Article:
Review Summary: Opening new doors.
I really admire Mike as a person; throughout his entire career he’s had an uphill struggle with garnering the credits he’s rightfully owed. Even now, I still don’t think he quite gets the recognition he deserves for his works, and I feel to some degree that’s precisely what keeps him so sharp today. Yet the fact endures, more so today than ever before: Mike Shinoda is an incredibly effective songwriter. It’s easy to overlook his potent writing prowess when Chester was singing over his compositions, but now that Mike has taken the reins and gone out into the open world as a solo artist, there’s no such excuse to overlook his abilities. Indeed, if Fort Minor’s exceptional debut album wasn’t enough to convince you of his writing chops, the number of engagingly experimental soundtracks he’s composed in the past, or even his extremely resilient solo debut, Post Traumatic
, then I’d at least hope to God you can respect his deviations here. After Post Traumatic
’s heavy proclamation on the seven stages of grief, it comes as a refreshing change of pace – but not at all surprising – that Mike has decided to make a mostly chilled out, relatively upbeat electronic album, one that could easily be taken as an abstract soundtrack.
With the exception of the inspirationally themed “Open Door”, which challenges any detractor’s opinions on ambition, this album is devoid entirely of vocal work, leaving only Mike’s skillset on the open stage. The lean run time coupled with the excellently developed production ensures that Dropped Frames Vol. 1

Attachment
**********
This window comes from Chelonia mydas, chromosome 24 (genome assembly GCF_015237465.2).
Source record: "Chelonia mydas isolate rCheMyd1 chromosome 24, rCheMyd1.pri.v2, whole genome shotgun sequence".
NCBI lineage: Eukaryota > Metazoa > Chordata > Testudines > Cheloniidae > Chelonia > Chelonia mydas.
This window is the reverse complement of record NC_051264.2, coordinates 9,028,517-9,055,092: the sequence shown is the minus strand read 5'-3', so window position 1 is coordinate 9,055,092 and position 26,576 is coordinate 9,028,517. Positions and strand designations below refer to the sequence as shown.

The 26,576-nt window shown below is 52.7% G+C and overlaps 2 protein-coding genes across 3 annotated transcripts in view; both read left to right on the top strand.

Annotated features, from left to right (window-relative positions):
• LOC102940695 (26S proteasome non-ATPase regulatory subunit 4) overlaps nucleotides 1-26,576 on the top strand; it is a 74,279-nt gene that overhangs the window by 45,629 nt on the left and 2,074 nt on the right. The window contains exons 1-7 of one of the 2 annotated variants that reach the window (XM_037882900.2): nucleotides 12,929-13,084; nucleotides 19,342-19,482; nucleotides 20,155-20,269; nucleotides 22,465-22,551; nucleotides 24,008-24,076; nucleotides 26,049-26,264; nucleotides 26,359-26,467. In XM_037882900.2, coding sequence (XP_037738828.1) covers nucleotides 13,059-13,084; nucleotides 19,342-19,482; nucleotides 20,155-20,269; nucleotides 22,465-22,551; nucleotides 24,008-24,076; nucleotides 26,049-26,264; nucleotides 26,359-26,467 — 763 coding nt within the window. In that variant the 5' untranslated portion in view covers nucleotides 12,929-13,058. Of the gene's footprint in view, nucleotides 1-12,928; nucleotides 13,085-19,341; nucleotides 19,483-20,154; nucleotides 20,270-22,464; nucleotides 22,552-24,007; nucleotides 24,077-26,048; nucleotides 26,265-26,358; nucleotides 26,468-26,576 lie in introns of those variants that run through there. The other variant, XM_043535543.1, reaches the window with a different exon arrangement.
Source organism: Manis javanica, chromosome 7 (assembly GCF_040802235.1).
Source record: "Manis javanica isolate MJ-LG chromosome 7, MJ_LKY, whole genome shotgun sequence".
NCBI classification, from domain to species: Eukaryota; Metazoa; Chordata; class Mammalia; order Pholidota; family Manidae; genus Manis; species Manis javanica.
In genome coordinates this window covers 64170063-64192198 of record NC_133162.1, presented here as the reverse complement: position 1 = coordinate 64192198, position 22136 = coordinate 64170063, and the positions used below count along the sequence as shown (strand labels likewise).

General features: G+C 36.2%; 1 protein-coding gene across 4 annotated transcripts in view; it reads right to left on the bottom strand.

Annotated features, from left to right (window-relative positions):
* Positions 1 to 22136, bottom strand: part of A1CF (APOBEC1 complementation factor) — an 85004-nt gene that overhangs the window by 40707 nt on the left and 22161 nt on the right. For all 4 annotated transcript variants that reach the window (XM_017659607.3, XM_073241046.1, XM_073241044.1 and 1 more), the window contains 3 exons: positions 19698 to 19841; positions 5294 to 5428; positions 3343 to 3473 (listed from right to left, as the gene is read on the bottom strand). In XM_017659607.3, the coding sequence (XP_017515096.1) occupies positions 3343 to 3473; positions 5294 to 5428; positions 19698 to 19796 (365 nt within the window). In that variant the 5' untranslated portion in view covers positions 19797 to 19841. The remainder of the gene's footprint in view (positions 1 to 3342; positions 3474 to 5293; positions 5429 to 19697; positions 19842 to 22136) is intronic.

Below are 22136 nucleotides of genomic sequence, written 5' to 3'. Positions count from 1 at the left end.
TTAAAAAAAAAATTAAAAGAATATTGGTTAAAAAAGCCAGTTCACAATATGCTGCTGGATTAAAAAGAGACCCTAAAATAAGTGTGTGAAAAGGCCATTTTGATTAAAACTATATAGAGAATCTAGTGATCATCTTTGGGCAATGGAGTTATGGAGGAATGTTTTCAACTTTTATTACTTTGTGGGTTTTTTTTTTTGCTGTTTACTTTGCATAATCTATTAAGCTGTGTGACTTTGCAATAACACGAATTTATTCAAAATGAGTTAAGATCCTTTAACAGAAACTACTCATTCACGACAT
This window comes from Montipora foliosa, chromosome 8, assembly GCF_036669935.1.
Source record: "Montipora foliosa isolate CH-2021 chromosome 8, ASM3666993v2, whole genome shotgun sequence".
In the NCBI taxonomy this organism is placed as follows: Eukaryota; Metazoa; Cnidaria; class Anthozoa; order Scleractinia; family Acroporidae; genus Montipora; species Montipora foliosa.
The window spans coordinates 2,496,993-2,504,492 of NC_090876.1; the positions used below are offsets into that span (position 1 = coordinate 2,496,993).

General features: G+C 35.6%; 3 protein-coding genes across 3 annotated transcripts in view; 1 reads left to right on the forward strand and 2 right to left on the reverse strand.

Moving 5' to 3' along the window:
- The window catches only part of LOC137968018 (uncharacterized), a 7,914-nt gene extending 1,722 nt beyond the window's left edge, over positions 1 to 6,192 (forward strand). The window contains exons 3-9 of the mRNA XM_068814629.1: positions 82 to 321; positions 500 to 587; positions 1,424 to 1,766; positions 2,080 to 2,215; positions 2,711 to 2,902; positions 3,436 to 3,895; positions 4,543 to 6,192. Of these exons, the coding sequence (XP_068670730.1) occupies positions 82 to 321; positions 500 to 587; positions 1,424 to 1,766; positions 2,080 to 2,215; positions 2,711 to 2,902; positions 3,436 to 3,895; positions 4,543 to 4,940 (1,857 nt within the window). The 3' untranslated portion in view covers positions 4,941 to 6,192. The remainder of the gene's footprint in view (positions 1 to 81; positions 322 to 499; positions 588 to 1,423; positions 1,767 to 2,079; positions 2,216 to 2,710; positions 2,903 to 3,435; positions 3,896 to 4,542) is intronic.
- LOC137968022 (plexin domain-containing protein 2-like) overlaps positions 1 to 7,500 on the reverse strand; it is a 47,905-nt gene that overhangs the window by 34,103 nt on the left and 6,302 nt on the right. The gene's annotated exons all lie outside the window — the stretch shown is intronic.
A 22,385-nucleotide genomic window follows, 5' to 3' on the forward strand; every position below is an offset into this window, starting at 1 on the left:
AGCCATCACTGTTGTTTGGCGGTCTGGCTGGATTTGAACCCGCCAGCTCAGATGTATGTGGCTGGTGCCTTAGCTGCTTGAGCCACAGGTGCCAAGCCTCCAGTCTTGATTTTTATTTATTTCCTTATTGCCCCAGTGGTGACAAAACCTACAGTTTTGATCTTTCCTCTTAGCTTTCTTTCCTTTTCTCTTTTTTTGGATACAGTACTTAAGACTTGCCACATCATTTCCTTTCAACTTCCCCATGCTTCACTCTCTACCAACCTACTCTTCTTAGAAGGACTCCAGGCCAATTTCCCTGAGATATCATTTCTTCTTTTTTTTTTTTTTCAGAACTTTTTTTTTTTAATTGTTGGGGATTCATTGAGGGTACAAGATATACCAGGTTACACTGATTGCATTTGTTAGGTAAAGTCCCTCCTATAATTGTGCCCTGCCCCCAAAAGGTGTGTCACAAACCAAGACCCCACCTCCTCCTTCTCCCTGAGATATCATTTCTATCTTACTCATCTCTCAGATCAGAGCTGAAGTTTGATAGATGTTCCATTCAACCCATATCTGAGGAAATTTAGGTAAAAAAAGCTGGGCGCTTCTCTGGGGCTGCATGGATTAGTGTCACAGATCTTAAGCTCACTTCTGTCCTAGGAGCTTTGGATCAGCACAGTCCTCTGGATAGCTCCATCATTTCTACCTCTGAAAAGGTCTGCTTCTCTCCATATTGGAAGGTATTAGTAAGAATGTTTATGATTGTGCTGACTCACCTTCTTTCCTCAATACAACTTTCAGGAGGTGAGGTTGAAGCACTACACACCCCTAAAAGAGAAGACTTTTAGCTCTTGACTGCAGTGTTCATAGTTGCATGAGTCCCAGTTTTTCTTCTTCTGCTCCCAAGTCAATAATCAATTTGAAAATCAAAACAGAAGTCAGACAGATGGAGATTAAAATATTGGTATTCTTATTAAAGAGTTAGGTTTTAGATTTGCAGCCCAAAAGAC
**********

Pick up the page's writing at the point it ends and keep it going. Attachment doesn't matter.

says what it needs to before any kind of boredom begins to manifest itself. The artwork accompanying this album essentially sets the tone for what you’ll be getting yourself into: it has a colourfully benign feeling to the way the music is directed – the feeling of exploring an alien planet, filled with vibrant colours and exquisitely bizarre creatures, as tracks like “Doodle Buzz” authenticate the world’s mood with trill electronics, the static humming of synths, and the chiming of the drums while lush melodies flutter across the spectrum. It’s a brilliantly composed album that blends the likes of drum and bass, house, contemporary lo-fi hip-hop, and a kind of traditional movie-score structure together to make it all function synergistically. This, of course, is also presented with Shinoda’s distinct writing style and sound. Literally the only track here that makes you go ‘wtf?’ is closer “Booty Down” which tonally shatters everything, but comes across as a bit of satirical humour, rather than a proper closer – or track for that matter. In short, this is a really engaging piece of work that continues to solidify my adulation for a guy who’s worked his ass off in the music industry, and unfettered proof hard work can pay off.
SPECIAL EDITION BONUSES: